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Brunch on the patio at The Wilshire. (Photo by Scott Bridges)

The $35 brunch is served buffet-style, with a charcuterie selection, crabmeat Benedict, chilled heirloom tomato gazpacho, seasonal farmers market fruits and berries, and La Brea Bakery granola and yogurt. The dessert table includes mini cupcakes, cookies, fruit tarts and pastries. There's also an omelet station.

One of the coolest things about the brunch, however, is the bottomless mimosas and Bloody Mary bar.

Ceviche Project

Combining mouthwatering seafood with a sophisticated dining crowd, Ceviche Project provides a casual brunch atmosphere in elegant settings. The menu is preordained, created and executed by Ceviche Project -- the brainchild of Octavio and Shannon Olivas, and not a single dish has been repeated since its launch in November of 2011. The events also feature wine or cocktail pairings.

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Ceviche Project's hamachi crudo. (Photo by Thomas Brockert)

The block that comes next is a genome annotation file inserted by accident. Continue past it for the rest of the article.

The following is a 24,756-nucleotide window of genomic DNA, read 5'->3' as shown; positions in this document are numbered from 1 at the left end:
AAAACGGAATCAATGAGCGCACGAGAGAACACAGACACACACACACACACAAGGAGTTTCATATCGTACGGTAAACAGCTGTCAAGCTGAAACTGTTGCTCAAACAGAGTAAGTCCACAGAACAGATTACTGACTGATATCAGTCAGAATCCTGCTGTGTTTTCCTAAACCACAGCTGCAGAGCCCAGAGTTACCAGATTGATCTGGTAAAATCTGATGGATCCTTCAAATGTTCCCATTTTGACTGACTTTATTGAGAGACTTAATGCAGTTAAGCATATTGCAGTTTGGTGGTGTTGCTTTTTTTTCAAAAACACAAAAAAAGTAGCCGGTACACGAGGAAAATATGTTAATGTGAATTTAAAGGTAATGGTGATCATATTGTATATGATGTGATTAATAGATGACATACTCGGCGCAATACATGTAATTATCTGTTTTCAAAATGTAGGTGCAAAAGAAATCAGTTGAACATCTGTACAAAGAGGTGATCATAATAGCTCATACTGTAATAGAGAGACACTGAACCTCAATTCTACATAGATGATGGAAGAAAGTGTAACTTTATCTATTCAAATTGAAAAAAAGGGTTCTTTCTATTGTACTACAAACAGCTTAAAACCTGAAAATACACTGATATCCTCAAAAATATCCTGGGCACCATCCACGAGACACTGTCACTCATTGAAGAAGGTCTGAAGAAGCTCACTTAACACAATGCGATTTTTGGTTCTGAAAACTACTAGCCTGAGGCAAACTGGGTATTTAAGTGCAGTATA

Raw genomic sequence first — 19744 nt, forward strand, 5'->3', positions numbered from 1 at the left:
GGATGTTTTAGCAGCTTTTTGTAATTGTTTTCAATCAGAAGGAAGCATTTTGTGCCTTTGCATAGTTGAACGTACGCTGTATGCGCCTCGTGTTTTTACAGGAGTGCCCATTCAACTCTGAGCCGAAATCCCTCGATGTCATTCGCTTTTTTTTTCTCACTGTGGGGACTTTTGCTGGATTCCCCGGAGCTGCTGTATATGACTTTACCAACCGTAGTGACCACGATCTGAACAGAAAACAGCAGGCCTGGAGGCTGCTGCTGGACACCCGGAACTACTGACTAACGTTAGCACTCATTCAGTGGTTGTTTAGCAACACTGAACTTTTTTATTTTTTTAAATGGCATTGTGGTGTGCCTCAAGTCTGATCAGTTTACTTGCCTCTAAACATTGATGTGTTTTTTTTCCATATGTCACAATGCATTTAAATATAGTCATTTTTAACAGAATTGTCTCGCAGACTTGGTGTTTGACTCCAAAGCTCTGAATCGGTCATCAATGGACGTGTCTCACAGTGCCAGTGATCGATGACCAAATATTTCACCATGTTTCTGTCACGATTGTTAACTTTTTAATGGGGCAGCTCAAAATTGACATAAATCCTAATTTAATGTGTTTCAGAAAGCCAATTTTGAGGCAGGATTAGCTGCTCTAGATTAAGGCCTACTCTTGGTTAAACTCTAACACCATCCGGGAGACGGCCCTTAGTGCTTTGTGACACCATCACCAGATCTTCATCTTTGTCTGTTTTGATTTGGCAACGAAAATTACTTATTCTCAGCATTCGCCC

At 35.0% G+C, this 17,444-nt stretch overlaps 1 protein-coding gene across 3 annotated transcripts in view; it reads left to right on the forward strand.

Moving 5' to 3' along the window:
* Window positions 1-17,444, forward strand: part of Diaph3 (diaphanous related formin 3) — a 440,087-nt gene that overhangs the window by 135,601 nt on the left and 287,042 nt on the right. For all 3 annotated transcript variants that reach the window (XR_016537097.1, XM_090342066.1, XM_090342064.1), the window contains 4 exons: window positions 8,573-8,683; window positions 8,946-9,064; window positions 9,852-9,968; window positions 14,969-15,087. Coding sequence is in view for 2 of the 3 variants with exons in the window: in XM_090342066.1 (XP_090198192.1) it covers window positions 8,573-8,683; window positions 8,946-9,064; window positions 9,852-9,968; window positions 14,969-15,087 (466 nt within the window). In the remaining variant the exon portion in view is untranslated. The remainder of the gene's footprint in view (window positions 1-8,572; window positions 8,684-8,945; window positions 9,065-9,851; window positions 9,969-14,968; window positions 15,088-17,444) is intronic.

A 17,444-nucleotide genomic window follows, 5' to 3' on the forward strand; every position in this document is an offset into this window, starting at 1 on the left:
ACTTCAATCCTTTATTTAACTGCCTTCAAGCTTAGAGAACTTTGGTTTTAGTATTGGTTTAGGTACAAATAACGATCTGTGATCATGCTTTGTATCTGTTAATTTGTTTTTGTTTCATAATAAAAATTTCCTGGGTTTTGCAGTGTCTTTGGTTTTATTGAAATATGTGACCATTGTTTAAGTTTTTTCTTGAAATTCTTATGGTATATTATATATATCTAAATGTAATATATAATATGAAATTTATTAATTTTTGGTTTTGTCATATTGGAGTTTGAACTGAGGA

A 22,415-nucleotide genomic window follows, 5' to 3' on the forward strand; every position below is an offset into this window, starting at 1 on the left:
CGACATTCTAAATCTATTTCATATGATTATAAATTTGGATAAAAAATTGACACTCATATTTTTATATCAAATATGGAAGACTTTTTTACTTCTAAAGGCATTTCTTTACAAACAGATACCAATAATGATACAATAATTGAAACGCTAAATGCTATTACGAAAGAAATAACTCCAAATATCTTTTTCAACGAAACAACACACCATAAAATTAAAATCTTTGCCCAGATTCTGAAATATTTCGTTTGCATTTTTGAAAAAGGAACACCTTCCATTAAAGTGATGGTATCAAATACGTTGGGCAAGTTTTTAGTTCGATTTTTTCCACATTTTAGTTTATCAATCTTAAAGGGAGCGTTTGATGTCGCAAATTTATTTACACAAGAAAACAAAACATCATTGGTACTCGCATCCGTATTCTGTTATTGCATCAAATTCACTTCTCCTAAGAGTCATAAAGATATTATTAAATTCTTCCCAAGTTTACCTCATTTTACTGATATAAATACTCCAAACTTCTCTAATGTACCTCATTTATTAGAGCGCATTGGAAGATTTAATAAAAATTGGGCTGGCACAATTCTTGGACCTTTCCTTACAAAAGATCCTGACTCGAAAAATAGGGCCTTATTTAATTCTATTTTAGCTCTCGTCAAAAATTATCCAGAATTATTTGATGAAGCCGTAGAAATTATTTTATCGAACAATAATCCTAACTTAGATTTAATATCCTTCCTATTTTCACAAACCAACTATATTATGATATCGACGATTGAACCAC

Highlights of a mid-May brunch at Soho House in West Hollywood, included a starter of oysters on the half-shell with cucumber-Champagne, and cilantro-Fresno-orange mignonettes; Hamachi crudo, with pineapple-cucumber-maracuya-Habanero sorbet, toasted nori, togarashi and an artisanal Mexican artisanal salt; shrimp ceviche tostada with apple, avocado, cucumber, radish, red onion, Serrano, cilantro, roasted pepita and lime; lobster and octopus salpicon in a coconut-chile broth with mango, tomato, Fresno, chives and black sesame seed.

[Note: June 19-20: The Writers Room and Hot Lemon Productions will host the next Ceviche Project. The Writers Room will provide cocktail pairings. Two seatings each night - 6:30 p.m. and 9 p.m. (Tickets available at cevicheproject.com or for more information, email ceviche@hotlemonproductions.com.)

June 29: Los Angeles Street Food Festival. Ceviche Project will be a featured vendor in the "Taste of Mexico" section.]